Trampoline Injuries on the Up-Bounce

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Annual injuries from backyard trampolines have nearly doubled in the past decade, according to findings of a study by researchers at Rhode Island Hospital and its pediatric unit, Hasbro Children's Hospital. The study reviewed trampoline injuries to children from a sample of emergency departments across the United States.

Annual injuries from backyard trampolines have nearly doubled in the past decade, according to findings of a study by researchers at Rhode Island Hospital and its pediatric unit, Hasbro Children's Hospital. The study reviewed trampoline injuries to children from a sample of emergency departments across the United States.

The researchers reported that, on average, nearly 75,000 children were seen in emergency departments for trampoline injuries each year in 2001 and 2002. That tally represents a marked bounce upward from what was observed during the early- and mid-1990s, when a similar study showed an average of just over half that number of injuries annually. Most injuries detected in the current study-91%-occurred on home trampolines.

"Trampolines, particularly trampolines at home, are an increasingly major source of injury to children," said James G. Linakis, MD, PhD, pediatric emergency medicine physician at Hasbro Children's Hospital and an associate professor of emergency medicine and pediatrics at Brown Medical School, at a talk here today. "It's still a significant problem and the problem is growing compared to what we saw in the early '90's."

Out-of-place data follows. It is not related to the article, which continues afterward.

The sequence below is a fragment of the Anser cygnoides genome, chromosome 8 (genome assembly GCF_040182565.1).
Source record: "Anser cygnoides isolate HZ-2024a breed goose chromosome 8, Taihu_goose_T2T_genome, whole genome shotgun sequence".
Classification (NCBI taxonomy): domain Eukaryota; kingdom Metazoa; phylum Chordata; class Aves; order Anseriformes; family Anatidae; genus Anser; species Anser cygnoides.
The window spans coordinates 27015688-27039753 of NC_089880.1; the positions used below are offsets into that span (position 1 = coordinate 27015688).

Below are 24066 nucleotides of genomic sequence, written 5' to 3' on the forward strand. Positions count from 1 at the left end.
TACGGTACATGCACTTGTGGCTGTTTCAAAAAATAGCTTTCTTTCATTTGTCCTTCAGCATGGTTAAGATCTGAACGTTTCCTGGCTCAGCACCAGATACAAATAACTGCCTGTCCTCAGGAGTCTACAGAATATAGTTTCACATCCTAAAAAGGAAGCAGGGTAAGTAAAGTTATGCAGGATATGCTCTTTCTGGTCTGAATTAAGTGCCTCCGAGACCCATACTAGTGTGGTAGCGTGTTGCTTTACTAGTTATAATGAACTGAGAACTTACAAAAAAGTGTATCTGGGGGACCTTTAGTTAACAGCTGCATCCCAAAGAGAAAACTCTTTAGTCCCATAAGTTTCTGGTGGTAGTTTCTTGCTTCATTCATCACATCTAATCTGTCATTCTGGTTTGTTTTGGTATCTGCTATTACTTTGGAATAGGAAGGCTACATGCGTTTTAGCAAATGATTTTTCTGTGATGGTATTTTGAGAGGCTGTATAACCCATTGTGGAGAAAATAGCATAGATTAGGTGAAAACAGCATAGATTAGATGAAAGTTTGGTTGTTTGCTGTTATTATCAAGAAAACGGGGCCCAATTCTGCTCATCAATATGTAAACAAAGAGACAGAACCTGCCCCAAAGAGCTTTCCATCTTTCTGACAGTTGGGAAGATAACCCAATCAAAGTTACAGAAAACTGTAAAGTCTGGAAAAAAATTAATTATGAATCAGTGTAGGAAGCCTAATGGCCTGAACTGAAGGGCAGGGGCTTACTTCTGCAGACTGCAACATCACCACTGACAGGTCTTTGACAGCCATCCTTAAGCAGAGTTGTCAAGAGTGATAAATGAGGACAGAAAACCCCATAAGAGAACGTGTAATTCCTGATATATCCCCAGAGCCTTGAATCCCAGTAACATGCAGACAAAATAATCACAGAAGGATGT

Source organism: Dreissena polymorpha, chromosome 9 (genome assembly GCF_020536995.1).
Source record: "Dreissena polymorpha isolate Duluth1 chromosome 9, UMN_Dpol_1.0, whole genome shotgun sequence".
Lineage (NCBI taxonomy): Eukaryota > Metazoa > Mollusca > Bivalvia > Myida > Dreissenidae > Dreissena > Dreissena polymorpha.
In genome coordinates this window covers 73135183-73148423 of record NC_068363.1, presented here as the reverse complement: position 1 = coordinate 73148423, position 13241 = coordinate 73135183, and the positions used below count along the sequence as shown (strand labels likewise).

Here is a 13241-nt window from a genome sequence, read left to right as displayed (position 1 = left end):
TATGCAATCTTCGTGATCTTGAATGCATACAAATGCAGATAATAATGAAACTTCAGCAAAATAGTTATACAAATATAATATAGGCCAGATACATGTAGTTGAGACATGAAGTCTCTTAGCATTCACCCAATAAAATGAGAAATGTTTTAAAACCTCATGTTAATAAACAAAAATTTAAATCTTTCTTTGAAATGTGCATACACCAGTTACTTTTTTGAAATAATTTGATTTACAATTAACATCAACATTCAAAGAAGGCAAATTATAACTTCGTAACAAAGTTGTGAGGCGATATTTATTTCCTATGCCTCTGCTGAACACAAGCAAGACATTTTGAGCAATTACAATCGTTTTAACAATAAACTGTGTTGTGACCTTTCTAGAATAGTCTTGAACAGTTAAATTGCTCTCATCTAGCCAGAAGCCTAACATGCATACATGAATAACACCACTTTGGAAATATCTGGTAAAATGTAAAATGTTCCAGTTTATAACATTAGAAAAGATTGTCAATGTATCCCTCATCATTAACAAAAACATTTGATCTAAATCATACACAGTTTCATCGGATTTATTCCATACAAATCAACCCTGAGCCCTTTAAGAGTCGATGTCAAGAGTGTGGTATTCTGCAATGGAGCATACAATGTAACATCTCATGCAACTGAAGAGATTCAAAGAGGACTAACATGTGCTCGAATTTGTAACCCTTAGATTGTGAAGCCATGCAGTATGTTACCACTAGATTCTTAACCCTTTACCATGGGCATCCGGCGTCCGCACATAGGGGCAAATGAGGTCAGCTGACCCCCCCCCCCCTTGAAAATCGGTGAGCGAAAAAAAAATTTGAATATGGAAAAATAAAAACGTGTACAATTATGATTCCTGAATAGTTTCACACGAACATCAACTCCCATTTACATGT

Dr. Linakis and his colleagues from Hasbro Children's Hospital and the Rhode Island Hospital Injury Prevention Center reviewed a sample of US hospitals from the National Electronic Injury Surveillance System for 2001 and 2002. They compared data from that source to what had been found in an earlier study that examined trampoline injuries between 1990 and 1995. At the time of the earlier study, there were, on average, 41,600 ED visits for trampoline injuries each year.

What might be done to reverse the trend that these researchers found? For one, pediatricians can communicate a clear message of prevention to parents.

"Parents have so far not gotten the message that trampolines should not be used in the home environment. They should be used in very structured, well-monitored environments, with proper supervision," Dr. Linakis said. "Frankly, that supervision probably doesn't and can't happen at home." (Platform Session 5534)

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